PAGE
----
2018 NBA Finals: Position-By-Position Breakdown Of Cavs-Warriors
Cleveland Cavaliers vs. Golden State Warriors
2018 NBA Finals Positional Preview
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The Cleveland Cavaliers and Golden State Warriors meet for the fourth straight year in the NBA Finals. Yippee. There’s far less buzz going around for this series, considering the Cavs don’t look the same as a year ago, and, well, the Warriors are absolutely stacked and more mature than they’ve ever been. Still, if we all knew what will happen in sports, there would be no need to play the game.
Here is a breakdown of the upcoming NBA Finals position by position.
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Point Guard - George Hill is one of the few vets on the Cavs, and he’s played well in spurts, averaging nearly double-digit points and turning the ball over just once in over 29 minutes these playoffs. Hill also has shown when he’s aggressive offensively, he can actually be a difference maker for this club. Unfortunately, he’s not Steph Curry, the best shooter in the league and just took the Houston Rockets heart out of their chest in the third quarter of game seven. This position is quite lopsided.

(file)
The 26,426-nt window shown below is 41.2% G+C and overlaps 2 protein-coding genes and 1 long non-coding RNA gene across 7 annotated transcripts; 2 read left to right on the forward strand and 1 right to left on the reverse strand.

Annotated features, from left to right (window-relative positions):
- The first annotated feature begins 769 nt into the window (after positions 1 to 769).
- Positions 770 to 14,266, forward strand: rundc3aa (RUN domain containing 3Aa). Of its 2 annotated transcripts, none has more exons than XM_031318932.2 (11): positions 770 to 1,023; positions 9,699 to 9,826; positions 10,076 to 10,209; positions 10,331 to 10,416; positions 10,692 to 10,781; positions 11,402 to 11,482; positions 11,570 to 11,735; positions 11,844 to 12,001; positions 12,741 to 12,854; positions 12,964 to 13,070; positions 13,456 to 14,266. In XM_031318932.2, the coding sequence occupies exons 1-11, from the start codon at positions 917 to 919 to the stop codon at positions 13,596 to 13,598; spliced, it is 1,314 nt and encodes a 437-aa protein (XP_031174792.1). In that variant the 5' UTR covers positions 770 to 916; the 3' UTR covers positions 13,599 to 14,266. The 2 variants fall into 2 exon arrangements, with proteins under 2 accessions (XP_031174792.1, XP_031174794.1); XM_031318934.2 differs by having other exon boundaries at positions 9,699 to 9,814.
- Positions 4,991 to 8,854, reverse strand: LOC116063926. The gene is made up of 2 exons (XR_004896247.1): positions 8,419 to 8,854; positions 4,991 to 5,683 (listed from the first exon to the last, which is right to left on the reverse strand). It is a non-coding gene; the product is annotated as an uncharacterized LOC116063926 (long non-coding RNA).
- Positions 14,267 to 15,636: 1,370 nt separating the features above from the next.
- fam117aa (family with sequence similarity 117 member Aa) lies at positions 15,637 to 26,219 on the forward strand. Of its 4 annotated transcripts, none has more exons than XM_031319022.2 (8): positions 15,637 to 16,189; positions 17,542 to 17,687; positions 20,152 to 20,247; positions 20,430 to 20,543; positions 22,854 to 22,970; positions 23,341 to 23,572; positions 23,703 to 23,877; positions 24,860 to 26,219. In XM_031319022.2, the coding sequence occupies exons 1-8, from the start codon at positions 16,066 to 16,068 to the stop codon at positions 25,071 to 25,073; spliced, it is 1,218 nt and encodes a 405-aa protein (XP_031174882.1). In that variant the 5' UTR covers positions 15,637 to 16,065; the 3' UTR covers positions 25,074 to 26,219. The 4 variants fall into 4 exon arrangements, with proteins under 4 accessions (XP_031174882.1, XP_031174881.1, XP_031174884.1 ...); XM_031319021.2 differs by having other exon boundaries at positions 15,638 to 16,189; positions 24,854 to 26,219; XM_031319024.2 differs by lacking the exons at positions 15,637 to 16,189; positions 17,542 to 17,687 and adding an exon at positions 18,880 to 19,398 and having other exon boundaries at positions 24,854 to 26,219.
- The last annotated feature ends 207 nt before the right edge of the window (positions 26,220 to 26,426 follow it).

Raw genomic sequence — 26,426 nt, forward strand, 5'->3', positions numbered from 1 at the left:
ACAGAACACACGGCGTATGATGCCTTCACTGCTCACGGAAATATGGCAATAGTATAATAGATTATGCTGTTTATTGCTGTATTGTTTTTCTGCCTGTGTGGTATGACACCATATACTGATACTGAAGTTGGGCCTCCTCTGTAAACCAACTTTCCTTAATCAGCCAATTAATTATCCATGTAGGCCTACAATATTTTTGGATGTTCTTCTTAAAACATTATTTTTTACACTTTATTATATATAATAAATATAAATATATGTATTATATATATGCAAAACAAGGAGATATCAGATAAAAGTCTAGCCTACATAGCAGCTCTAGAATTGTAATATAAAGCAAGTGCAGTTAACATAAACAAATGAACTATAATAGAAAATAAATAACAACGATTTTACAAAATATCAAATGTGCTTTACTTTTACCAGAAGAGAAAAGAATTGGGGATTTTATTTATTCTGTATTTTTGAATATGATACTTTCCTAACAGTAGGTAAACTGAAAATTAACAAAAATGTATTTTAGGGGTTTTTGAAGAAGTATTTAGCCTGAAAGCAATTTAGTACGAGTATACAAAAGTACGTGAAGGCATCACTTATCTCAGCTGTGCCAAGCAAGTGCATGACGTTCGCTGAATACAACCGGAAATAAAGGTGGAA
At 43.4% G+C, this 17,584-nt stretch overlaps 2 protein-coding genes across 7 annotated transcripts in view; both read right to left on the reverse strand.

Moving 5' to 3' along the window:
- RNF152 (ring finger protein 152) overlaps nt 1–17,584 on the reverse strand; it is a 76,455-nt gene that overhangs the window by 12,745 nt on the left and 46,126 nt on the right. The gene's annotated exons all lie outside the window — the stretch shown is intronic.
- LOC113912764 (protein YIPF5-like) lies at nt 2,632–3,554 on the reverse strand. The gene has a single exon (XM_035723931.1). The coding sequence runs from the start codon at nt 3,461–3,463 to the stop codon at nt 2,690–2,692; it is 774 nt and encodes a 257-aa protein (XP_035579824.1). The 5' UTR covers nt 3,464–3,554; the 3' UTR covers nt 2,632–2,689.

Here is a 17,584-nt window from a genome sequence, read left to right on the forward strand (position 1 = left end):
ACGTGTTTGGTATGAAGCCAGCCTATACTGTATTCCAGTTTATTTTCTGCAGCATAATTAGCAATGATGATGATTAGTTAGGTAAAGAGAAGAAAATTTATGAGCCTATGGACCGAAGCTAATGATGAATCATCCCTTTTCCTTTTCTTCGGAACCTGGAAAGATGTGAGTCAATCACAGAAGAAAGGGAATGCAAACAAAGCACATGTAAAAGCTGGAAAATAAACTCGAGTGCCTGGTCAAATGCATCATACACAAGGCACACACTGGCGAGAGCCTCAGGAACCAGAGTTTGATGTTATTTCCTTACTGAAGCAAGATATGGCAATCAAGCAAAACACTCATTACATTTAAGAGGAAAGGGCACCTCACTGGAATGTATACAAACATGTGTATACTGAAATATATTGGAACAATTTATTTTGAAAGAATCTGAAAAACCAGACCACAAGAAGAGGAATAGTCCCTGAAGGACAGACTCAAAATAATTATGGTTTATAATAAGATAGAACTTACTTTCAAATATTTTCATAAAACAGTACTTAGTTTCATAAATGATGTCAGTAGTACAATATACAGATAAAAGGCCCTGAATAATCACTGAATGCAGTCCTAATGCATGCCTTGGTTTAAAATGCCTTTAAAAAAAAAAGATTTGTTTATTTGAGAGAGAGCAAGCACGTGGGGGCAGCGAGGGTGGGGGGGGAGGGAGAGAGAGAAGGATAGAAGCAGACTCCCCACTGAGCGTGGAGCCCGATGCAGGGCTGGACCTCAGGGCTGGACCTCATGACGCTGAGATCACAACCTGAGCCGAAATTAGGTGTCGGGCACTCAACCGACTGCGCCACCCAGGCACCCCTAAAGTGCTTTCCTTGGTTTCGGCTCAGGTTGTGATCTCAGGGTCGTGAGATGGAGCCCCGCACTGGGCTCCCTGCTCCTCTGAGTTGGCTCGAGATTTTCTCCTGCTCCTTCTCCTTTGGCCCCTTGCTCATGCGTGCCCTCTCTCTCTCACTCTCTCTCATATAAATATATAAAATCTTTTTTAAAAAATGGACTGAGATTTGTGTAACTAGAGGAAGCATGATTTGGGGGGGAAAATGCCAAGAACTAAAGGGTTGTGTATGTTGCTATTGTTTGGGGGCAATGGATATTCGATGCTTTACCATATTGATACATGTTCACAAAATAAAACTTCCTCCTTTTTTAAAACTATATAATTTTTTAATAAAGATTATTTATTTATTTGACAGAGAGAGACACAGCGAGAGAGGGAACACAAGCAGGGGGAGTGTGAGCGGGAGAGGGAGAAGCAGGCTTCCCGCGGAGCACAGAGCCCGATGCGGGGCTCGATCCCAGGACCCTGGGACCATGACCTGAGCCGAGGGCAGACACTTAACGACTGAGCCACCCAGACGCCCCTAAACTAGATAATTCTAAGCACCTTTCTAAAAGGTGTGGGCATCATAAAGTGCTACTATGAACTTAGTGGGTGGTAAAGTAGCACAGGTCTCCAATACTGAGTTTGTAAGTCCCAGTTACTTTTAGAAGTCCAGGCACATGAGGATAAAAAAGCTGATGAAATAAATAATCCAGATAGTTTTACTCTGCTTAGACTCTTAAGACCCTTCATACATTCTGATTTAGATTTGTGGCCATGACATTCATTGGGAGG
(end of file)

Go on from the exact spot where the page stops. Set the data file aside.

Shooting Guard - JR Smith is shooting 36.8 percent from three in these playoffs, but his impact seems to be less than that percentage suggests. Smith has been extremely streaky and hasn’t shown up when the Cavs needed him most. If the Cavaliers have any chance of making this a series, JR has to catch fire from deep, countering all the runs the Warriors go on throughout a game. Klay Thompson has become the clutch player for the Warriors and can still hold his own defensively. Making a combined 16 threes in his last three games, Thompson may be the hottest player entering the finals for either club.
Small Forward - Kevin Durant is great and puts the Warriors over the top. The guy doesn’t seem to miss when he’s either open or has a mismatch, and he’s a pest defensively with his lengthy frame. Durant is the most naturally talented player on the court most nights. Then there’s LeBron James, the best player to ever step on a basketball court and still capable of willing his team to victories despite all the miles on his legs and with his back against the wall. No matter how awful his roster is and who he’s going up against, you always feel you have a punchers chance with LeBron on your side.
Power Forward - Kyle Korver shot 42.4 percent from deep in the series against the Boston Celtics and even came away with a few key rebounds and blocks as well. When Korver doesn’t miss from the outside and makes a few hustle plays at the other end, he’s the one player you can count on the most for the Cavs outside of LeBron. Korver just needs to make a ton of threes in order to keep Cleveland in things. Draymond Green hasn’t found his offensive touch in a while, but he’s still one of the best defenders in the league and sets the tone for the rest of his teammates. His impact might not always show up in the boxscore, but Green may be the most important player on Golden State.